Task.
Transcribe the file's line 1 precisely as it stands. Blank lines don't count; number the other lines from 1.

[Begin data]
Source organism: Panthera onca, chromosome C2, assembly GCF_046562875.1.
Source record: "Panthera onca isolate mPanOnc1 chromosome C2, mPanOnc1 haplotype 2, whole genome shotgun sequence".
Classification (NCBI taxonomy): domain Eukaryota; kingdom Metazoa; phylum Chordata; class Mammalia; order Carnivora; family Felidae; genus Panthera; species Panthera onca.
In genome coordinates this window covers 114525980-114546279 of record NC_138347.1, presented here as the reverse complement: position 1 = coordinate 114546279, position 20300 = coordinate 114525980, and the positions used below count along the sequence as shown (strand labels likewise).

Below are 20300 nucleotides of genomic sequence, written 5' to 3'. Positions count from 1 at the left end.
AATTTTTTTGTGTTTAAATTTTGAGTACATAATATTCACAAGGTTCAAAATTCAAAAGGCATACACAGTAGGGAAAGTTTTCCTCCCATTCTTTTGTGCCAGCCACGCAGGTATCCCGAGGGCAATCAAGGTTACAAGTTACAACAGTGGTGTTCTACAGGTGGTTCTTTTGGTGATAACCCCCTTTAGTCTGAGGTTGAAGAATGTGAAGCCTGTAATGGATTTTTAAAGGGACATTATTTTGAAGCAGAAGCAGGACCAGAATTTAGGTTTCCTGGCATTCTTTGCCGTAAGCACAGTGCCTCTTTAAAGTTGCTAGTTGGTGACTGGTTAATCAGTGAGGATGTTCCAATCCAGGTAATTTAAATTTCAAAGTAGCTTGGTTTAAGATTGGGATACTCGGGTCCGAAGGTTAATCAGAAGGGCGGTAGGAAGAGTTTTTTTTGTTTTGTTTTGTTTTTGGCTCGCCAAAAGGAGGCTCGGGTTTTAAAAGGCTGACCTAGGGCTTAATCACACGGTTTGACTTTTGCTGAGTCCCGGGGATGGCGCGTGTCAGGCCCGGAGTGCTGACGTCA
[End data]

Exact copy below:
Source organism: Panthera onca, chromosome C2, assembly GCF_046562875.1.